Sunday, March 28, 2021

Revisiting 'The Ambiguously Gay Duo' - funny, offensive, or just plain corny?

Editor's note - a frivolous and funny post every now and then never hurts.

A long time ago - to be accurate, in 1996 - when the LGBTQ community was on the cusp of the visibility we have now, Saturday Night Live would run  funny cartoon shorts. Probably the most popular was The Ambiguously Gay Duo.

From Wikipedia:

The Ambiguously Gay Duo is a parody of the stereotypical comic book superhero duo done in the style of Saturday morning cartoons like Super Friends. The characters are clad in matching pastel turquoise tights, dark blue domino masks, and bright yellow coordinated gauntlets, boots and shorts. The shorts were intended to satirize suggestions that early Batman comics implied a homosexual relationship between the eponymous title character and his field partner and protégé Robin, a charge most infamously leveled by Fredric Wertham in his 1954 book, Seduction of the Innocent, the research methodology for which was later discredited. 

The typical episode usually begins with the duo's arch-nemesis Bighead, a criminal mastermind with an abnormally large cranium. Bighead is usually briefing his henchmen on a plot for some grandiose plan for world domination, interrupted by a debate as to whether or not Ace and Gary (The Ambiguously Gay Duo) are gay. Once the crime is in process, the police commissioner calls on the superheroes to save the day, often engaging in similar debates with the chief of police. Ace and Gary set out to foil the evil plan, but not before calling attention to themselves with outrageous antics and innuendo, and behaving in ways perceived by other characters to be stereotypically homosexual . . .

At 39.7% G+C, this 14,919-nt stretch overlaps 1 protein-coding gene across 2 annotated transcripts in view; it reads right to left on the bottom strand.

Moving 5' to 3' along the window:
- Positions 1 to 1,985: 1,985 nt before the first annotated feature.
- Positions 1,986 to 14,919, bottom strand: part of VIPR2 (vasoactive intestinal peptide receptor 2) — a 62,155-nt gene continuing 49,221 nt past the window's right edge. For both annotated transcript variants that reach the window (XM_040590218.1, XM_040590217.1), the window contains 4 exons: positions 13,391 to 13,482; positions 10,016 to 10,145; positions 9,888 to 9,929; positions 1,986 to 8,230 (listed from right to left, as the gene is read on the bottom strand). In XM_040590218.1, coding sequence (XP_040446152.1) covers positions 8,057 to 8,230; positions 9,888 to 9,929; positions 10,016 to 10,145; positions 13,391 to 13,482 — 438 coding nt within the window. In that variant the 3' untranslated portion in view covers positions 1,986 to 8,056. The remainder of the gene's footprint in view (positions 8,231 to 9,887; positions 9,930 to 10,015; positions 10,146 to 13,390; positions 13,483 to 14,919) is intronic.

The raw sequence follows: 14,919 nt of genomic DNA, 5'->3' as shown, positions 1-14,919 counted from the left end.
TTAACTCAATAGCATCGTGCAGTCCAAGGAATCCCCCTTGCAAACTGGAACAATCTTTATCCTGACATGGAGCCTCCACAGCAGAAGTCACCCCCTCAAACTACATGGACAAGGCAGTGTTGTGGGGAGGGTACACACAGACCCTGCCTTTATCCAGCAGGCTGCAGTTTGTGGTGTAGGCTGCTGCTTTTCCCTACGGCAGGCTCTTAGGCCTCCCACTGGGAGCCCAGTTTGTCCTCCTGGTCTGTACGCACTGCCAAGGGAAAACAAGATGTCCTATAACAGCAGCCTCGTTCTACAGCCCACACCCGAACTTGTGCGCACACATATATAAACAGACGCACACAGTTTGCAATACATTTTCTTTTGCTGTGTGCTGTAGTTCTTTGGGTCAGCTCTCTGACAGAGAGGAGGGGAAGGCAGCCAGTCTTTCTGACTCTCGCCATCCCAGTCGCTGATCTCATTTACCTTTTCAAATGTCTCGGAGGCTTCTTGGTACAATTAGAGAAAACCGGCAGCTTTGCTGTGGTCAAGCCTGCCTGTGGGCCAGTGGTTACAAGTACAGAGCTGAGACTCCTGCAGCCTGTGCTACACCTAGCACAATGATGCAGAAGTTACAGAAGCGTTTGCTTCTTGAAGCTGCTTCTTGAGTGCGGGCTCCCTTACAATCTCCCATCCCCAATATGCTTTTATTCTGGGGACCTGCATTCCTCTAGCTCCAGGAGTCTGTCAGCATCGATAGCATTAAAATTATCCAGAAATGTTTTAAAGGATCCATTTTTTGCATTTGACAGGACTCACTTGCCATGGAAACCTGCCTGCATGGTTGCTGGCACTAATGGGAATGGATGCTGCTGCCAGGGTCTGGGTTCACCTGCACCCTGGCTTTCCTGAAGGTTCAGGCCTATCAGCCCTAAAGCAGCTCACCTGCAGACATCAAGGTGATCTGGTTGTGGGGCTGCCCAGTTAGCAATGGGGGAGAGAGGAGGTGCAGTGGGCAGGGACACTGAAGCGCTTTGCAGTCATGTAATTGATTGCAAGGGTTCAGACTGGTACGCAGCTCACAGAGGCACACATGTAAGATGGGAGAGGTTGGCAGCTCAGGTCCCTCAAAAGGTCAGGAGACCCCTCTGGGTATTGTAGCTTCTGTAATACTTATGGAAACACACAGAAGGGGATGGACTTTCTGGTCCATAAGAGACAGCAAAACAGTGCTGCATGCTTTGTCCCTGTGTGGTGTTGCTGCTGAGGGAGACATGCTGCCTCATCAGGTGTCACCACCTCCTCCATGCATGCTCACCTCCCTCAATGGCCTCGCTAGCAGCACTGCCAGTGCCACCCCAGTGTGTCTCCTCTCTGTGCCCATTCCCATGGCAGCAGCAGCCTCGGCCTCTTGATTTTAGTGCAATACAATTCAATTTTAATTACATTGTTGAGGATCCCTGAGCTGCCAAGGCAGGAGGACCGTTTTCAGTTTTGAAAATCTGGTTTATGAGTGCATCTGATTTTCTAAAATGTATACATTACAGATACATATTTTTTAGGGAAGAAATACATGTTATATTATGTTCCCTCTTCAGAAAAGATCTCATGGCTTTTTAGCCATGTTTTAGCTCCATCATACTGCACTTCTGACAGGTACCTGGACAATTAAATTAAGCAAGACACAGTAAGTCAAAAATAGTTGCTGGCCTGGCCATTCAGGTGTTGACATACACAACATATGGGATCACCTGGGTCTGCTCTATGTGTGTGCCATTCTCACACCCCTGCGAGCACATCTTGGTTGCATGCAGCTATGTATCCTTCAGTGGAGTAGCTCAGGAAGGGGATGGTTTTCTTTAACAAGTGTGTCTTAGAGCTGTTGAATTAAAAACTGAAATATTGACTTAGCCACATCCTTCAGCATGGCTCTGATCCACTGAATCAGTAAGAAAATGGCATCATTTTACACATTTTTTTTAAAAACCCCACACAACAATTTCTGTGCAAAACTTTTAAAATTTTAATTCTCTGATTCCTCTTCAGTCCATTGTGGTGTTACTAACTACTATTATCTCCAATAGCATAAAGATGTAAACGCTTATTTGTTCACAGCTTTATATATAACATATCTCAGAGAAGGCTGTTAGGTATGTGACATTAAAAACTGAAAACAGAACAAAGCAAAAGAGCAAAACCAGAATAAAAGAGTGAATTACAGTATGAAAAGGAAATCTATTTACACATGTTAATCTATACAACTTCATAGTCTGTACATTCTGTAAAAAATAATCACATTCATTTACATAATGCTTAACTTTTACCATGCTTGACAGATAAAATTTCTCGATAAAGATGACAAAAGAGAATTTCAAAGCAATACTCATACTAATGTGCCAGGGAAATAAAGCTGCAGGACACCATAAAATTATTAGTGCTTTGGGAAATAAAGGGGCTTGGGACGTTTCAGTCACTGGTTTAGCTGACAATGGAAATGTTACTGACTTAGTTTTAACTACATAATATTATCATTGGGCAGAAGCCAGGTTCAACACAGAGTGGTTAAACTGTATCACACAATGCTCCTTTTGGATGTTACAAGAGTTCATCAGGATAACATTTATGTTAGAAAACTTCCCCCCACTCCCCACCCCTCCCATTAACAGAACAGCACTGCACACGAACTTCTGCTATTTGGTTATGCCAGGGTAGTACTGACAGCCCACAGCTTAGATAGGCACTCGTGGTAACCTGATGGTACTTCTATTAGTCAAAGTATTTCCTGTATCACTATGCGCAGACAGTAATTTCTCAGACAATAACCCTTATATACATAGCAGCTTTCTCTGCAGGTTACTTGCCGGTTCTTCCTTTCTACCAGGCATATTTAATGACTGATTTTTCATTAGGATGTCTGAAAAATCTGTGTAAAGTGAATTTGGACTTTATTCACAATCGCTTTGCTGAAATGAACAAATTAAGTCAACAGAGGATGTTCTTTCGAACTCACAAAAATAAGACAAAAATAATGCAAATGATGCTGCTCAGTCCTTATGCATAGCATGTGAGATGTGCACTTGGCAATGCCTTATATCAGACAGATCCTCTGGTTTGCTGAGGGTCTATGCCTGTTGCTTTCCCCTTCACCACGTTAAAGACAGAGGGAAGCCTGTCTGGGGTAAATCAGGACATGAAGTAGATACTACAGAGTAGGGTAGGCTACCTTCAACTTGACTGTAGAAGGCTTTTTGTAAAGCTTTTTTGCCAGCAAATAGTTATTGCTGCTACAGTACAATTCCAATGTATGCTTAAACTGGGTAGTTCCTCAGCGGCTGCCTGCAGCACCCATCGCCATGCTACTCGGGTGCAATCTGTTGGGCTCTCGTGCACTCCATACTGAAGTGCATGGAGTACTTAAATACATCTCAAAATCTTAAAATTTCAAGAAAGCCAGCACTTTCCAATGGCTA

I found the segments funny at the time they premiered. I still find them a bit hilarious, but less than I originally did. They are interesting to view for the sake of history. But now they strike me as a bit more corny.

I'm curious as to what you think. Please let me know in the comments section below.